Classed as “France’s most beautiful village”, Gerberoy is not short of charm. Think cobbled streets, rose-covered half-timbered buildings and magnificent views over lush countryside.
Gerberoy is located in the department of Oise, Picardy, in northern France, on the border of Seine-Maritime and Normandy. It’s one of the smallest villages in France, but with a surprising number of things to see and do.


At least 1,000 years old, the village of Gerberoy has had a dramatic past. It was an important stronghold due to its elevated position and has survived multiple sieges and assaults over the centuries.
The town was destroyed and rebuilt several times and, from the Middle Ages onwards, was largely abandoned. A hidden beauty, it was barely known until the arrival of painter Henri Le Sidaner in the early 20th century. He was an artist of the “intimist movement”. Born in Mauritius in 1862.
His family settled in Dunkirk, and Le Sidaner studied art at the Etaples art colony. His paintings captured intimate moments of domestic interiors and gardens. And Gerberoy, recommended to him by his friend, the sculptor Rodin, was the perfect inspiration for his brush. With its 17th and 18th century houses and winding cobbled streets, Gerberoy is a town from another time.


Gerberoy is not a large village. So it’s easy to wander its enchanting streets and soak up the atmosphere.
It’s a very quiet, romantic place. Although during the busy months, it can be very crowded, as many people are attracted by its beauty.
One of the main attractions is the garden created by the artist Henri Le Sidaner. The artist moved here in 1901 and created an Italianate-style garden on rolling land that he painted many times. The garden remains true to its vision, with roses, pathways and fabulous views over the rooftops of Gerberoy.


Le Sidaner’s legacy goes even further. He suggested that residents plant climbing roses. He loved flowers and enjoyed capturing the beauty of roses in bloom. The locals loved his idea, which brought color to the pretty village. And, eventually, it became an official decree requiring residents to grow roses! In 1928, the first Rose Festival took place, and since then it has been held every year on the third Sunday in June, attracting thousands of visitors to this tiny corner of paradise.
Roses and many other plants cover the walls of Gerberoy. Flowers of all kinds, including magnificent hydrangeas, can be found in front of every house lining the cobbled streets.


Gardeners and lovers of beauty will also adore Le Jardin des Ifs, a listed Jardin remarquable with an incredible garden of topiary yews. You can even sit inside a century-old yew that was voted France’s National Tree of the Year in 2018! The gardens are part of “Le Vidame”, a 16th-century residence once enjoyed by important local officials. It’s the only historic house open to the public in Gerberoy, as it’s also a tea room and superb restaurant (open from May to October, and reservations are recommended). Be sure to try P’tit Gerberoy, a cheese made with candied roses by the famous cheesemaker Julien Planchon.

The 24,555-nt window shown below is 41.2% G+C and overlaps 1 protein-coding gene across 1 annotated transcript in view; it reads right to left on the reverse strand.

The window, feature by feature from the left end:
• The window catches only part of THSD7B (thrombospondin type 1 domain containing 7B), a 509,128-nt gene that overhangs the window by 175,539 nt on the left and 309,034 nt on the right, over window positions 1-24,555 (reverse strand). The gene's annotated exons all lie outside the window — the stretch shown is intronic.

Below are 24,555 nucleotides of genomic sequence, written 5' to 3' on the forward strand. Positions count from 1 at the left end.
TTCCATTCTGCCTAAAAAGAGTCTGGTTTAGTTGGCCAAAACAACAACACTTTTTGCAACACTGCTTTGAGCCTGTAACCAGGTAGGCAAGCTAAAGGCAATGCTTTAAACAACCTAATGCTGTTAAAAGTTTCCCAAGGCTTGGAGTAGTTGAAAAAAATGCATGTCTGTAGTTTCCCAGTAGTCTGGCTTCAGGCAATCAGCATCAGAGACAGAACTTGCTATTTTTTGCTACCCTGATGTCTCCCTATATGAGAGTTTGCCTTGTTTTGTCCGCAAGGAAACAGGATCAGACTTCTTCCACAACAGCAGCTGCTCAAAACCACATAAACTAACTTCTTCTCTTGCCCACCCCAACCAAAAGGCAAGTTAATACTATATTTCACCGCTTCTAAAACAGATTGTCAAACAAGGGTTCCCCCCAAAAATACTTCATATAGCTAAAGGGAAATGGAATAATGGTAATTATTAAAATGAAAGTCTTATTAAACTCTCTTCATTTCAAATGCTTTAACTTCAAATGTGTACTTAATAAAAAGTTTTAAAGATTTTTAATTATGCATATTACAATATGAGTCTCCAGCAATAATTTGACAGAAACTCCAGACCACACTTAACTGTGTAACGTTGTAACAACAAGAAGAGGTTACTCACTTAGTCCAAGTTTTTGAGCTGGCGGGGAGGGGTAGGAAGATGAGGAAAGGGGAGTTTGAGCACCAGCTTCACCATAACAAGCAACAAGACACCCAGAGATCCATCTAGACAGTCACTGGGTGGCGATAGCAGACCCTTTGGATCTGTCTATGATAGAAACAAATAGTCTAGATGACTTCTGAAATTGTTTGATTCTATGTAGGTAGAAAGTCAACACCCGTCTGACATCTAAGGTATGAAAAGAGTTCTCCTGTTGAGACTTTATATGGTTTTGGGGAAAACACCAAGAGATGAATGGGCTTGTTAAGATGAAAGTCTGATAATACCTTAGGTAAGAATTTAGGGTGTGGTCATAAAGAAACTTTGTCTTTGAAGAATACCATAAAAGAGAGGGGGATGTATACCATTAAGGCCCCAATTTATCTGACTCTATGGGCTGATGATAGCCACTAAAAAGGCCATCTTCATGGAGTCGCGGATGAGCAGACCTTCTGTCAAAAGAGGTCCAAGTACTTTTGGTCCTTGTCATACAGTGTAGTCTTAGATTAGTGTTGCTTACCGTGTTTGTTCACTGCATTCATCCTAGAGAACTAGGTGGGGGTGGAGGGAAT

In town, browse the small art galleries and watch artists at work, like Ako, a glass artist who makes exquisite jewelry before your very eyes, wielding his blowtorch like a paintbrush. He manages to capture the sunlight in his creations.


As well as the pleasures of simply strolling through Gerberoy, there are also some historic buildings to see, including the 15th-century collegiate church of Saint-Pierre. The houses on Rue du Logis du Roy are among the oldest in the village. The Maison Henri IV, for example, was home to Henri IV when he was wounded in battle in 1591.
In the center of the village is the Hôtel de Ville. Below it is the covered market, and above the market is a small museum displaying objects linked to Gerberoy’s history. Number 7 rue Henri le Sidaner was once the artist’s home and studio.
You can also follow the walk around the ramparts that originally defended Gerberoy, from where you have a good view of Le Sidaner’s garden terraces.
At the top of the village, the fortress once dominated the village, but little remains of it. Instead, the fortress provides a fitting site for Le Sidaner’s pretty Italian garden.


Today, you can visit its lovely terraced garden, laid out according to different color themes. Le Sidaner also added a kiosk inspired by the “temple of love” built for Marie-Antoinette in the gardens of the Trianon. It was built on the ruins of the ancient fortress that once defended Gerberoy.
Even today, you’re likely to see artists following in Sidaner’s footsteps, quietly painting pictures of the pretty streets.
Gerberoy is a celebration of a facet of French rural life, its hamlets, which represent an essential aspect of Gallic identity, and one of its greatest charms. You may realize that Gerberoy is actually in Picardy, which is true, but it’s close enough, both geographically and in spirit, to Normandy to be considered Norman. Its tranquil setting and charming half-timbered buildings have been forgotten for so long, and are so far removed from contemporary France and the modern world, that they’re well worth the ninety-minute drive north of Paris.